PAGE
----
From solar sail-powered spacecraft, to laser communications, to asteroid detection systems, there is no shortage of Australian ideas and expertise to help NASA explore the Moon and Mars.
Across science, only around half of published results can be successfully replicated. But while this is a serious problem, the proposed public audit looks like a political bid to cast doubt on science.
Australia is in the midst of a solar energy boom, yet it is lagging behind other countries when it comes to 'building-integrated photovoltaics' - solar cells built into the very fabric of buildings.
Sometimes it feels like everybody on social media is fighting about what's "right" and what's "wrong". Well, figuring out why we all have such unique opinions is now helping experts tackle fake news.
Sections in the brain called "senders" and "receivers" are responsible for directing neural traffic, and we are now a step closer to understanding how they work.
Magpie attacks aren't as common as you (and the media) might think. But here are a few tricks to get you through swooping season unscathed - and a few classic tactics that don't work.
The International Space Station is the biggest human made structure in space and the third brightest object in the sky. But the living conditions for the six astronauts on it are quite cramped.
PayID has been misused and compromised in various ways since its 2018 launch. The system deals only in "incoming" payments, not outgoing ones – but that doesn't mean users are safe from cyber crime.
Google's Stadia and Apple Arcade will rattle the gaming world this year. Both aim to solve current limitations, but as user experience improves, issues around connectivity and cost arise.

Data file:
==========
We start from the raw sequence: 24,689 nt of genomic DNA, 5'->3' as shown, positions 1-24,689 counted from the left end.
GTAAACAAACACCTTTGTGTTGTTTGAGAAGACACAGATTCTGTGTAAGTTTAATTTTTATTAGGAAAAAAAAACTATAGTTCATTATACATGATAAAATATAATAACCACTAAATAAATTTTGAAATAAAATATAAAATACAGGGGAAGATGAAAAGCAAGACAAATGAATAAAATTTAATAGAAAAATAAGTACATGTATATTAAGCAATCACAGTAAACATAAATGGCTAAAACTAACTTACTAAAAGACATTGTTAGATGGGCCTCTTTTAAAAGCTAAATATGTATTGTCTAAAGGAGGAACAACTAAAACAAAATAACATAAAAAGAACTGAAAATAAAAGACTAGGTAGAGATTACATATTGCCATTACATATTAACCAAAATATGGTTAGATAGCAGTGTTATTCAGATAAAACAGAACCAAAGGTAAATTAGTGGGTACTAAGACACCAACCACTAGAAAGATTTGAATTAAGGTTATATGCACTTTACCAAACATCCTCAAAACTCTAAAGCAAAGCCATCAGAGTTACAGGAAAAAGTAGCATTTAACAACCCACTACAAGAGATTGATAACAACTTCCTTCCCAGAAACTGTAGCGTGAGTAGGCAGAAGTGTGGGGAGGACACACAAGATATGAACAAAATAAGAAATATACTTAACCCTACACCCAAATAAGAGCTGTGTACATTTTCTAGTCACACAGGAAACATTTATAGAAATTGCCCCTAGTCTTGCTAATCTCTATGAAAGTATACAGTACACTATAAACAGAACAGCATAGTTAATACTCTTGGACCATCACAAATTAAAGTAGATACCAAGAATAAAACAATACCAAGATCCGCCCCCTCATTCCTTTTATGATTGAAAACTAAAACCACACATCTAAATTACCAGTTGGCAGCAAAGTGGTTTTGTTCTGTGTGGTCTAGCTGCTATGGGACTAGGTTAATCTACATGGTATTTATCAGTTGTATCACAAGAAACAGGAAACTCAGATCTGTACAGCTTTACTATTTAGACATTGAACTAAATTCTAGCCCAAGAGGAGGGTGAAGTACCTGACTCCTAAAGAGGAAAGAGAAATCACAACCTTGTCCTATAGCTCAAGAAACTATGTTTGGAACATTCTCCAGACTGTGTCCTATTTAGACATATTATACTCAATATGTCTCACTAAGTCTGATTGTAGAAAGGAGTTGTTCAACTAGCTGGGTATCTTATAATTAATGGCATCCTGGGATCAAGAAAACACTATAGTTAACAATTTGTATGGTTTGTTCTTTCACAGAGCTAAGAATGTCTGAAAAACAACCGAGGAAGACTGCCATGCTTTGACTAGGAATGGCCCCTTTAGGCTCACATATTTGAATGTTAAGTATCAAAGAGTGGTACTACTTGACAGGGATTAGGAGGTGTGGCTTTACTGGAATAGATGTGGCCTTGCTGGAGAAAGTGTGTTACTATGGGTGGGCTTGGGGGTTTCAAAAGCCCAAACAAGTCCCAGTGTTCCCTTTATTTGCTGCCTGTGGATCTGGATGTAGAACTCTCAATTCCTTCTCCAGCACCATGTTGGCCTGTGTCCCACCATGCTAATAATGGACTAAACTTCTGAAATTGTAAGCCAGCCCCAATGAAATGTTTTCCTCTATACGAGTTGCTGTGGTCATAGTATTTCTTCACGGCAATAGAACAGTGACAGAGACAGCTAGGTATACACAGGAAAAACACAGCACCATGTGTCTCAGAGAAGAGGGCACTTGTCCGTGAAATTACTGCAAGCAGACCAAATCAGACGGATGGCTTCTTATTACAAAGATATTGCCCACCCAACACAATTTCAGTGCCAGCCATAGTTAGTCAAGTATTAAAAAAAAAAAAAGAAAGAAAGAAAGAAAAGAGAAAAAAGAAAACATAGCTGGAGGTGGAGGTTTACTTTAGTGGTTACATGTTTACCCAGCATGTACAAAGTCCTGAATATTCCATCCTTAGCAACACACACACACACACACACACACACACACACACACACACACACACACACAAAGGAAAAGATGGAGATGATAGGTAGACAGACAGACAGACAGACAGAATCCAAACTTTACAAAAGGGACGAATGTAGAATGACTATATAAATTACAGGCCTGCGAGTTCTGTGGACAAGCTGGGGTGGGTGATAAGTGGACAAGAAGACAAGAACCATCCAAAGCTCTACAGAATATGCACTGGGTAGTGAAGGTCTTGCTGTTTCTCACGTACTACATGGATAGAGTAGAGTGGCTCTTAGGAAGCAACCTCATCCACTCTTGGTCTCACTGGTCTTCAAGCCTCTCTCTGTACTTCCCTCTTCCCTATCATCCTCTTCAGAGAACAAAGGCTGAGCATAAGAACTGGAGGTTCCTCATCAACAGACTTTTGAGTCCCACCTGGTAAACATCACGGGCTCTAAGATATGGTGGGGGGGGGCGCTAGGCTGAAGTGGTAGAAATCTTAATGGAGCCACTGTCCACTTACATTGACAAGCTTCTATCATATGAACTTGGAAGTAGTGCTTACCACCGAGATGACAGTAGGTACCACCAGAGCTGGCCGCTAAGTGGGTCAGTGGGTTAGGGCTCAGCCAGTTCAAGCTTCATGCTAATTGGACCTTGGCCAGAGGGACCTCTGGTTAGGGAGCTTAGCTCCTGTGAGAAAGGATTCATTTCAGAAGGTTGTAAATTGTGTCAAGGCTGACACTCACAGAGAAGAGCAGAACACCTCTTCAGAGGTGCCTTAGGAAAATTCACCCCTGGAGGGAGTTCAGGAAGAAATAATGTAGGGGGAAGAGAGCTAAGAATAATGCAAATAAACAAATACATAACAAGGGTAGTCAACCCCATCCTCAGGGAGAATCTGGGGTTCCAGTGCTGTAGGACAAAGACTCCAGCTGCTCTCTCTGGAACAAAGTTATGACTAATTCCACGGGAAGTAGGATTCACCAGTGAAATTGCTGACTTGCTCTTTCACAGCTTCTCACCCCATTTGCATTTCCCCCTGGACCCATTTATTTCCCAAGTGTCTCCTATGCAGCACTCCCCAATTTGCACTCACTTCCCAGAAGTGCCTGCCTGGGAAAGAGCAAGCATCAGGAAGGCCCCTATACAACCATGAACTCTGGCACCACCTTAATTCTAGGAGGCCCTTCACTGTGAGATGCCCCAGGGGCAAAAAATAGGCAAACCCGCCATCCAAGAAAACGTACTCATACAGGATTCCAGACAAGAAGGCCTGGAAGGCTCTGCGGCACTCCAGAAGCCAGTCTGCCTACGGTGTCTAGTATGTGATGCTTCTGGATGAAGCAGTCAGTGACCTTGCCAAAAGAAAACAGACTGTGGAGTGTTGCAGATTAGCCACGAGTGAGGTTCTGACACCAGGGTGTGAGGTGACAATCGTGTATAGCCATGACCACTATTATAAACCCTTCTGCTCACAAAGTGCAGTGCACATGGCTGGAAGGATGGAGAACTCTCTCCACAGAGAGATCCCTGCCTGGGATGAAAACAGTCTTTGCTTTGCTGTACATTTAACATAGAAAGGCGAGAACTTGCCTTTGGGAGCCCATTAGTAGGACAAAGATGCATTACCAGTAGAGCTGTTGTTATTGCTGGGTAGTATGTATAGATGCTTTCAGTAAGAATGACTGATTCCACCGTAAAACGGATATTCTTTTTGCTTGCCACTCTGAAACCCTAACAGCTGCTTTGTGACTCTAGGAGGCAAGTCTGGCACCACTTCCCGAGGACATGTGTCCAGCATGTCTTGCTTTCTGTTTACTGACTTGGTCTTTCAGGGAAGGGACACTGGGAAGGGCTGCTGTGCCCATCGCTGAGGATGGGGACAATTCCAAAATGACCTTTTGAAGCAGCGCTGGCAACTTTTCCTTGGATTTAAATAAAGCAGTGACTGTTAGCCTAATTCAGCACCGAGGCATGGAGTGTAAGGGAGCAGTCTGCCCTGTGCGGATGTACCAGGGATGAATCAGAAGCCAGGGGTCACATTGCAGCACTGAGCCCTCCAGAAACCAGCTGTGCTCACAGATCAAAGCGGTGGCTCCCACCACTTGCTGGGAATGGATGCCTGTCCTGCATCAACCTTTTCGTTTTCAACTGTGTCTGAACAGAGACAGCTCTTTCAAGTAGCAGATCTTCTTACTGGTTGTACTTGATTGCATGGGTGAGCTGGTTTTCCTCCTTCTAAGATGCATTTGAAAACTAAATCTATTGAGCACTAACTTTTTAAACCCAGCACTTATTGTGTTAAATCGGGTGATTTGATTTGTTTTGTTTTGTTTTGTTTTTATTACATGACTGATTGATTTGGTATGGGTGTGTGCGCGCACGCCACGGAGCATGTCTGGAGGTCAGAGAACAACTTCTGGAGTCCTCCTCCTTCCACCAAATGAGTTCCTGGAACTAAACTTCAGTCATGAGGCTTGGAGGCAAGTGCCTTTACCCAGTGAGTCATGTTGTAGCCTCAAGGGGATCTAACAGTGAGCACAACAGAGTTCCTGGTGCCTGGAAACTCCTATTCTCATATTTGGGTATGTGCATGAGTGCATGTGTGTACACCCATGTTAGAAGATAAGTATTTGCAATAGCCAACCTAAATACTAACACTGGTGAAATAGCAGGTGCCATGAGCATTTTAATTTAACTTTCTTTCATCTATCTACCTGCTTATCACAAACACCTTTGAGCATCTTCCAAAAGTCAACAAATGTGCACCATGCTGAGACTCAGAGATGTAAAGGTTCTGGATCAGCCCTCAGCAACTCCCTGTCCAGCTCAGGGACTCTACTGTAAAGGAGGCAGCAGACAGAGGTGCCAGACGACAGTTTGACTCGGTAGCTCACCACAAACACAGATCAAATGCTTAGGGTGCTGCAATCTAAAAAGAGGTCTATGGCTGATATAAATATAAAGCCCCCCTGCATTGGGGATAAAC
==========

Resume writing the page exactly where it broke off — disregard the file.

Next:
Recently, magnetic compasses at Greenwich pointed directly at true north for the first time in 360 years. This is currently happening in Western Australia too. But what does it mean?
The idea of a phone that can do everything is hardly new. But the premium pricing of Apple's iPhone 11 begs the question of how far this trend can realistically be taken.
Entire populations of prawn 'super-females' are now being commercially distributed. The science behind this continues to advance and could have a far-reaching impact on both humans and animals.
A new analysis of an extinct giant kangaroo skull suggests it was adapted to eat tough, woody material - a feeding style not found in any modern marsupials.
Why do astronomers believe there's dark matter when it cannot be directly detected? Let's look at the evidence, and see what dark matter's presence means for our universe.
The debate about the reliability of forensic evidence reflects a lack of understanding of how forensic science is best used in the justice system, rather than a problem with forensic science itself.
Despite a last-minute crash-landing, efforts behind India's moon mission should be applauded. The endeavor has set an example for emerging space programs across the globe.